That was kind of my point. You don’t actually have to develop them from scratch. These projects have been going on for literally decades. They have been implemented in C++, Python, PHP, Java, Javascript. Many have even been design with a web interface.

To my knowledge, the most extensively tested has been Stanford Log-linear Part-Of-Speech Tagger. I was able to use emulate it just using macros in WordPerfect some time ago. Surely better results can be achieved than my amateurish coding. And if Microsoft already has a plugin for OneNote that works pretty much the same as in the Mac version, I would assume they have some resources for further development.


“evaluate the beta, which I believe is feature-complete or nearly so.”

^ Having a hard time figuring out where “storylines” is in the Windows beta. Doesn’t seem to be included.

I’m on Windows Scriv, so might be mistaken, but I don’t believe there’s a feature in Mac Scriv called ‘storylines’.

Or are you referring to the Corkboard ‘Arrange by Label’ feature? If so, that’s in the Win Beta.

In the Mac version, if you control click on the cork board, you get an option that says “storyline”. [See attachment.] I had not been able to find this feature in the Windows beta. But now I see it has a different name, “arrange by label”,
Annotation 2020-07-11 192711.jpg

Someone has renamed the “label” feature to “storyline” in the UI of their particular project. If you want to read the manual and find this feature, “label view” is what you want.

Hope this helps!

The “official” name for the feature is “Arrange by Label,” and in the Mac version it can be found in the View -> Corkboard Options menu. Probably it’s in a similar location in the Windows (3) version.

It’s possible to rename the “Label” field using the Project -> Project Settings -> Label List pane, and that’s what you (or the template you used) appear to have done.

Which is fine but, as this thread demonstrates, potentially confusing when you ask for help from people who don’t use that template and have no idea what a “storyline” is.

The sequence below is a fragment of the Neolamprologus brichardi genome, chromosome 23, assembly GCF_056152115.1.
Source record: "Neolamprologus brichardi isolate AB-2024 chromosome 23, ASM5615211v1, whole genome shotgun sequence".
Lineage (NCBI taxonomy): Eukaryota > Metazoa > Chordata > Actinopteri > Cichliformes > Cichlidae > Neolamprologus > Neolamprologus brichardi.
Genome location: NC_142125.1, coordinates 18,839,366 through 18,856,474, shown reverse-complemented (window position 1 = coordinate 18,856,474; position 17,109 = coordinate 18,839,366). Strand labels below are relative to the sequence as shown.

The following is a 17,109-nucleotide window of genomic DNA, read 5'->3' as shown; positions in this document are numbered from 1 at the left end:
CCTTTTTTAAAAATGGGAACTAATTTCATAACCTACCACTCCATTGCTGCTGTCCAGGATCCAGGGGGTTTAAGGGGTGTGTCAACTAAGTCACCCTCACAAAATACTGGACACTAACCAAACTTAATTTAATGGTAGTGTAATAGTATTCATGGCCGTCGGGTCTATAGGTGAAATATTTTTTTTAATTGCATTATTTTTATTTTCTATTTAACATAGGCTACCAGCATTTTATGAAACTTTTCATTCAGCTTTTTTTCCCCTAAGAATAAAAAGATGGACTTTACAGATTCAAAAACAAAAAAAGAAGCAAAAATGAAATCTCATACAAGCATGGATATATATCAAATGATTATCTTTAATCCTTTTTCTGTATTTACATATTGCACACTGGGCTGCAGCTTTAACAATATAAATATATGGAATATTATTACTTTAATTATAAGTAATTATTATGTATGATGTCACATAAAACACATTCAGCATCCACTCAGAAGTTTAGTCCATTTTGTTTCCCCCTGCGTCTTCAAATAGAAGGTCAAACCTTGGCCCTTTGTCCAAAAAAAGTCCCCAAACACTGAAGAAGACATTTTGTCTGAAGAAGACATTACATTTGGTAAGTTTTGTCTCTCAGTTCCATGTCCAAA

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I see. Wasn’t aware you could do that. I suppose that could be pretty useful. I’ve seen it about three times, including on a youtube tutorial, so apparently it’s a popular change, maybe? Something to do with the desire for a “timeline” feature?

It does seem to be popular, but since I use labels for three or four different things—statuses, points of view, background, etc.—I just let it stay “label”, which also avoids confusion when talking about it with other users. I seem to recall that you could change “label” to what you liked in Scrivener 2 also. But there was no “arrange by label” feature then, so it likely wasn’t used as often.

I don’t bother with “arrange by label” myself. Instead I use Aeon Timeline to produce real timelines and sync them with my Scrivener projects.

Yes, I’ve seen Aeon Timeline. And although I may use that for something else in the future, I try to stick to as few writing programs as possible. Right now I use WordPerfect, Calibre, Scrivener, and FreeMind for different things, and that is too much. So if I could avoid having to use anything else, I see that as a benefit. My timelines are arranged in tables in WordPerfect and that has worked fine for me for years.

In fact, if WP ever incorporates a corkboard and binder, I am probably done with scrivener as well. I write short essays and dialogues mostly, so not much use for scrivener other than organizing collections of my writing. But I have still grown kind of fond of it in general and was looking forward to the 3 release for Win.